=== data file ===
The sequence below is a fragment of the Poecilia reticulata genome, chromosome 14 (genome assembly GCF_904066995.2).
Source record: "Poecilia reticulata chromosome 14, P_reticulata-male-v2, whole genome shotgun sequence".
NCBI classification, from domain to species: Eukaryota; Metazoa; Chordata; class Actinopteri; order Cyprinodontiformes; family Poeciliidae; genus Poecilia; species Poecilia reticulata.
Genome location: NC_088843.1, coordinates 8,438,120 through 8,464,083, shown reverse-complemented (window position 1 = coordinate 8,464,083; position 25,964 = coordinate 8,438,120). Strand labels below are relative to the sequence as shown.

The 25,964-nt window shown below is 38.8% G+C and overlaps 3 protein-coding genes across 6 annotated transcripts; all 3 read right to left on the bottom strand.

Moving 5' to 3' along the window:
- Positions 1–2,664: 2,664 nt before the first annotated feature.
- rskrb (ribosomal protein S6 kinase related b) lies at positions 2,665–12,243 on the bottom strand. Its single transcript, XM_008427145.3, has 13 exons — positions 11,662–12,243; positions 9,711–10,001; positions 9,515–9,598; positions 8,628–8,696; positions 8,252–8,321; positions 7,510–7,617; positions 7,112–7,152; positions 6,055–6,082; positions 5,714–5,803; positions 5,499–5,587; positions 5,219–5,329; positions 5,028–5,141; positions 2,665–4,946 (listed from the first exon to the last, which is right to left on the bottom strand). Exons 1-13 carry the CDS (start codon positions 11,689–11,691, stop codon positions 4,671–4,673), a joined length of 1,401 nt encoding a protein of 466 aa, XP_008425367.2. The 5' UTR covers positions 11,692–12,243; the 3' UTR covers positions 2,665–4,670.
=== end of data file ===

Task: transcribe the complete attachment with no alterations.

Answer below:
The sequence below is a fragment of the Poecilia reticulata genome, chromosome 14 (genome assembly GCF_904066995.2).
Source record: "Poecilia reticulata chromosome 14, P_reticulata-male-v2, whole genome shotgun sequence".
NCBI classification, from domain to species: Eukaryota; Metazoa; Chordata; class Actinopteri; order Cyprinodontiformes; family Poeciliidae; genus Poecilia; species Poecilia reticulata.
Genome location: NC_088843.1, coordinates 8,438,120 through 8,464,083, shown reverse-complemented (window position 1 = coordinate 8,464,083; position 25,964 = coordinate 8,438,120). Strand labels below are relative to the sequence as shown.

The 25,964-nt window shown below is 38.8% G+C and overlaps 3 protein-coding genes across 6 annotated transcripts; all 3 read right to left on the bottom strand.

Moving 5' to 3' along the window:
- Positions 1–2,664: 2,664 nt before the first annotated feature.
- rskrb (ribosomal protein S6 kinase related b) lies at positions 2,665–12,243 on the bottom strand. Its single transcript, XM_008427145.3, has 13 exons — positions 11,662–12,243; positions 9,711–10,001; positions 9,515–9,598; positions 8,628–8,696; positions 8,252–8,321; positions 7,510–7,617; positions 7,112–7,152; positions 6,055–6,082; positions 5,714–5,803; positions 5,499–5,587; positions 5,219–5,329; positions 5,028–5,141; positions 2,665–4,946 (listed from the first exon to the last, which is right to left on the bottom strand). Exons 1-13 carry the CDS (start codon positions 11,689–11,691, stop codon positions 4,671–4,673), a joined length of 1,401 nt encoding a protein of 466 aa, XP_008425367.2. The 5' UTR covers positions 11,692–12,243; the 3' UTR covers positions 2,665–4,670.